This is a discussion on Would you pay $600 for defensive firearm training?!? within the Defensive Carry & Tactical Training forums, part of the Defensive Carry Discussions category; Originally Posted by cammo girl I said no here about three weeks ago. Now I've changed that to yes. Just curious, what led you to ...
D-Grins, are you the fellow from Chicago who has been e-mailing me about attending Mas'Ayoobs MAG40 course in Arizona?
As I am more realistically looking at self defense with a firearm, I am struck by what a completely different endeavor it is than other shooting sports - equipment, training, mindset, even some aspects of safety (you don't carry around a loaded gun when shooting trap for instance).
A downhill skier moving to snowboard halfpipe needs to pretty much start over.
This forum has helped point me to some of the many areas that I need to work on to be a better informed, educated, and trained self defense firearms user. Throwing money at this effort can't do the job for you, but it sure can help.
I just came back from Tactical Response's Fighting Rifle class.
2 days/$400/1,500 rounds of .223 & 250 rounds of 9mm.
Plus travel cost from CT to TN and back.
Worth the money, had a great time, but the 24 hour drive sucked...
Next time I'll take someone with me for company.
Late to the party here, but from an instructors standpoint, (Director, Firearms Academy of Seattle) I believe one of the great and little understood benefits of attending professional firearms training is the confidence it gives you to handle whatever situation you are up against.
That confidence will likely be sufficient to a calculating predator to make him decide to go elsewhere to find his prey. Can't prove this theory, but I believe it to be true.
While good training may be expensive, ignorance can be life threatening!
Last edited by Marty Hayes; February 23rd, 2010 at 01:37 AM. Reason: fix typos
In addition to confidence, training will also open your eyes to all the other perils you didn't think of before.
You will learn just how dangerous things are, and knowing that, you will be MORE likely to avoid potential problems, deescalate a situation or say "Hell with it...my car is insured and I'm not getting in a gunfight over CD's..."
If you have to go, go.
If you don't have to...Good bye...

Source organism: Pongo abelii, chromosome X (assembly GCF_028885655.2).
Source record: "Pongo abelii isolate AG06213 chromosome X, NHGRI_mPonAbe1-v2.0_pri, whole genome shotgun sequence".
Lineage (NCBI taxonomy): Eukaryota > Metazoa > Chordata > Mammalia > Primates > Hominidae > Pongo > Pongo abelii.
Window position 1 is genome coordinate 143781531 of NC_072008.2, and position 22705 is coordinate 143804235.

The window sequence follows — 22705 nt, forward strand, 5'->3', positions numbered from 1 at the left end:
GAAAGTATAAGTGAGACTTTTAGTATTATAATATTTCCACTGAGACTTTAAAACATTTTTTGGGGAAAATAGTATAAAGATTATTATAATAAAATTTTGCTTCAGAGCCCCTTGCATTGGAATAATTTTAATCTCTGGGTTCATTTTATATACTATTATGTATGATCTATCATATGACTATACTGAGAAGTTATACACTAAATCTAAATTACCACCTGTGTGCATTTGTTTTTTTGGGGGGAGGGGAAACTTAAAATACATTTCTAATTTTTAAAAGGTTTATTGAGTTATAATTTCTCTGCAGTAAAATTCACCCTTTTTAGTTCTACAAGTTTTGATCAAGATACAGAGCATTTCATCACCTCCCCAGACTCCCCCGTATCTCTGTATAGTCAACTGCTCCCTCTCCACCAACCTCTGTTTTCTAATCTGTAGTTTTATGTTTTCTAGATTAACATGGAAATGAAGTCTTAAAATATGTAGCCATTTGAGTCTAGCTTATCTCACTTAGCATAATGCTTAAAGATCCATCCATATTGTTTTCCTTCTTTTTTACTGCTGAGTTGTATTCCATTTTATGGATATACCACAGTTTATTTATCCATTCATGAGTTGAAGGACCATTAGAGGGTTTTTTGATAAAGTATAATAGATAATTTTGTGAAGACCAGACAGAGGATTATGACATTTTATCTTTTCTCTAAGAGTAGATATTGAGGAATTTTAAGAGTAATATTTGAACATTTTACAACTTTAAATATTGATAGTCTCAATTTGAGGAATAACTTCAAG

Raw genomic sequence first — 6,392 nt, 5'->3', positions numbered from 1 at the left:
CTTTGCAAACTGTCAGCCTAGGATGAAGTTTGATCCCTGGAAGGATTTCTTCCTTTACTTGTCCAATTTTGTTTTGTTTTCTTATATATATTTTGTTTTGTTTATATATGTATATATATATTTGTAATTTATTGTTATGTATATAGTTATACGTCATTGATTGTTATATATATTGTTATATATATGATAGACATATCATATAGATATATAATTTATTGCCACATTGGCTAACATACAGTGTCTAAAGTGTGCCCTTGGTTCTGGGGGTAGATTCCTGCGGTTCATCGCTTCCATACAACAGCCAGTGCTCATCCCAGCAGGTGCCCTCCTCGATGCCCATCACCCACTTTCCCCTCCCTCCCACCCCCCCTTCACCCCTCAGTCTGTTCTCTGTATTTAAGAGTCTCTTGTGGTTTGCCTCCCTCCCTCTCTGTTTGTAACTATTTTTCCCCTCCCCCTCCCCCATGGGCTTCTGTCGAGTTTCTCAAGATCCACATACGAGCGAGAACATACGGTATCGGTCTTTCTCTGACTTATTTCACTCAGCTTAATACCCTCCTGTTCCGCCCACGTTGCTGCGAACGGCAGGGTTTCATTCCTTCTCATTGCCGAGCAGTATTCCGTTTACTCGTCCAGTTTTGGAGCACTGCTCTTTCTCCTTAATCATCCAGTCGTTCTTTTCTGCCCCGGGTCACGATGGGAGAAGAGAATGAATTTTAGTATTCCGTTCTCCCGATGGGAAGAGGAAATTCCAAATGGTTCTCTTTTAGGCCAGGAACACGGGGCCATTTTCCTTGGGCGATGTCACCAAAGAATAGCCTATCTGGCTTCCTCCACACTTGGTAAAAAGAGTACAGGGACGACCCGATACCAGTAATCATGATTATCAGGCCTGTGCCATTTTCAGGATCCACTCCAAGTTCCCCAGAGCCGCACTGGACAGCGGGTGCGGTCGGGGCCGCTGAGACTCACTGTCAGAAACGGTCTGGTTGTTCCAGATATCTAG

It would depend on how long the class was, who was teaching it(they better have at least my experience level or better) and what it included..in other words am i learning anything new...or is this just like a extended range session where its something that ive done or know...im willing to pay for new and good training...I can run through drills I already know from the Military,SRT school, police academy,SMG training,Sniper course and our semi improvised door gunner school :)...that said if its new or good I want it and would pay..if its not I can just do it on my own in drills I set up for a fraction of the cost(basically just ammo)
C Bennett, you are right. The more advanced training one has, the more difficult it is to take training to learn new stuff. In the past, I have taken classes left handed because the curriculum would be boring right handed. Also have used sub-compact guns to challenge myself. At some point, one is just participating in maintenance training, instead of learning new stuff. For example, I have taken Chuck Taylor's Handgun Master Prep Course, which is 4 days of skill development training with pistols. I ended up passing the Master test, but the point is, I would take that class again in a heartbeat, to bring myself back up to that level, as I am sure I have lost a step or two since 2003.
In fact, Chuck will be at my range in May for a 2-day class, and if there are any spots available, I will likely take one, just to sharpen the edge of the blade.
A request from your friends in Pittsburgh, if you could possibly find a way to arraign to have Scott Reitz from ITTS up at FAS for a handgun class, I would definitely be interested in flying out for that class.
P.S. Say hello to Gila from DeAnne and me
And so as not to derail this thread, I agree with what was said about the fact that when one has a lot of classes under his/her belt, what you look to get out of a new/or retake class is something else. I personally try to find instructors whose background really interests me; I also use the class as a refresher and for ongoing training certification.
And remember, even if you take a class and find things that you didn't like or won't use, you have learned something useful.
Tomorrow's battle is won during today's practice.
thats actually not a bad idea...every now and then they run a few courses locally at the indoor range. but are quite basic..even their advanced is built twords the civilian market and pretty much the same deals you have learned(if you have been to one) in any police academy, Swat/srt/sort school, or advanced handgun course...nothing excitingly new but I guess using a different gun like a Sub Compact or even a Snubnose revolver may freshen it up a bit to "challenge" yourself.
It depends of what it is.
"The Second Amendment: America's Original Homeland Security"
Nope...Im cheap and broke..I teach myself down here in the woods..........Im learning everything i need to know here on this board
You may not like guns. You may choose not to own one. That is your right.
You might not believe in God. That is your choice.
However, if someone breaks into your home at 3AM the first two things you are going to do are:
1) Call someone with a gun.
2)Pray they get there in time." - A wise man